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Will You Welcome Luxury or Be Wealthy? The Choice Is Yours.

20120314 - what is wealthAfter continually researching and writing on this blog for the past four years, I have stumbled across quite a few money principles. A few months ago, after seeing my boss’s new Infiniti SUV, I discovered that with this one purchase alone she postponed her retirement by about 10 years and wasted almost a million dollars when considering the invested value of her money in the future. Beyond this, I have ingrained into my mind the discoveries of Dr. Thomas J. Stanley in his book, “The Millionaire Next Door“, that almost everyone that is truly wealthy does not live at or above their means, but far beneath them. Instead of living in a huge mansion with fancy cars, most millionaires live in middle class neighborhoods and drive a slightly used domestic car.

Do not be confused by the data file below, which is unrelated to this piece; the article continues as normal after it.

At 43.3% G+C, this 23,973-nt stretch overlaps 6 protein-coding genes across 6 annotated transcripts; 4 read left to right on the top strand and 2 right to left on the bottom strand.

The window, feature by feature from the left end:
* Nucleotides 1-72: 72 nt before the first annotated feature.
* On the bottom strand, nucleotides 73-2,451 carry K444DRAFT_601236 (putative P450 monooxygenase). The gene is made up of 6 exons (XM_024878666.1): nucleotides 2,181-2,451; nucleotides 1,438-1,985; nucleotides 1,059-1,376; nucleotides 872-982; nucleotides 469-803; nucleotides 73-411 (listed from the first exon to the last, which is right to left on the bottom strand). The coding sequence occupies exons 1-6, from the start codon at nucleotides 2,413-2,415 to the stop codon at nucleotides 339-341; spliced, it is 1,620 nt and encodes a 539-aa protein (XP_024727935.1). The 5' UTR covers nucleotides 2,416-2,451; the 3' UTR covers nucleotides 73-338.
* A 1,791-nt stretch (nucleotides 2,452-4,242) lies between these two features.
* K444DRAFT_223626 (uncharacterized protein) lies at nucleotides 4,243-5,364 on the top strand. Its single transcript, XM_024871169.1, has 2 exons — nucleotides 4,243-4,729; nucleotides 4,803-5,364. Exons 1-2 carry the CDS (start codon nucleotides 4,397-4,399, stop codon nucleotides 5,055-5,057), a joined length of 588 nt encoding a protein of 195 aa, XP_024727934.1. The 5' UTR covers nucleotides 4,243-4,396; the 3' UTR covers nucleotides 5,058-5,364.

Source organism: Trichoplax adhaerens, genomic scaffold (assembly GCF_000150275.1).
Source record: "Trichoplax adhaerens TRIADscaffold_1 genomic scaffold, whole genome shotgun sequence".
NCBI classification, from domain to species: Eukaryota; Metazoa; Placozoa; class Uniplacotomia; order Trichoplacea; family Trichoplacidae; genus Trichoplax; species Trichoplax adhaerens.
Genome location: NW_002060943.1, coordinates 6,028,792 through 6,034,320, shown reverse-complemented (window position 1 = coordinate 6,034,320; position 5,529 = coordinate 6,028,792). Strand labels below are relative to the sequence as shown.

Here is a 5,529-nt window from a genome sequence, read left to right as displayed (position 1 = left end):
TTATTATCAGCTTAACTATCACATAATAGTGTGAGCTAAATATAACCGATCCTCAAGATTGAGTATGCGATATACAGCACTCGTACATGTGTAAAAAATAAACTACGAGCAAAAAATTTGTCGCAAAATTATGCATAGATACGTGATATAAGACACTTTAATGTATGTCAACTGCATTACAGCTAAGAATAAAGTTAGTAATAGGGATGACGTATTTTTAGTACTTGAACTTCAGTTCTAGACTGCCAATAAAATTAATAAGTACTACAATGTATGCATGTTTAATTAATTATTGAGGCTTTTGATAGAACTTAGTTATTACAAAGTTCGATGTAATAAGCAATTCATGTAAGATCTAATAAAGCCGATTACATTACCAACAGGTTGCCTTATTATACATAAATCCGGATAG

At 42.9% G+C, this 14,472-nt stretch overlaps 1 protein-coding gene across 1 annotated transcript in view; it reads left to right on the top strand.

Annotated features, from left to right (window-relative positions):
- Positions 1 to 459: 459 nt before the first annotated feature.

Based on these discoveries, I have been lead to the conclusion that almost every one of us has a simple choice to make. Either we can live in luxury or we can be truly wealthy, but we cannot do both.

Welcome Luxury or Be Wealthy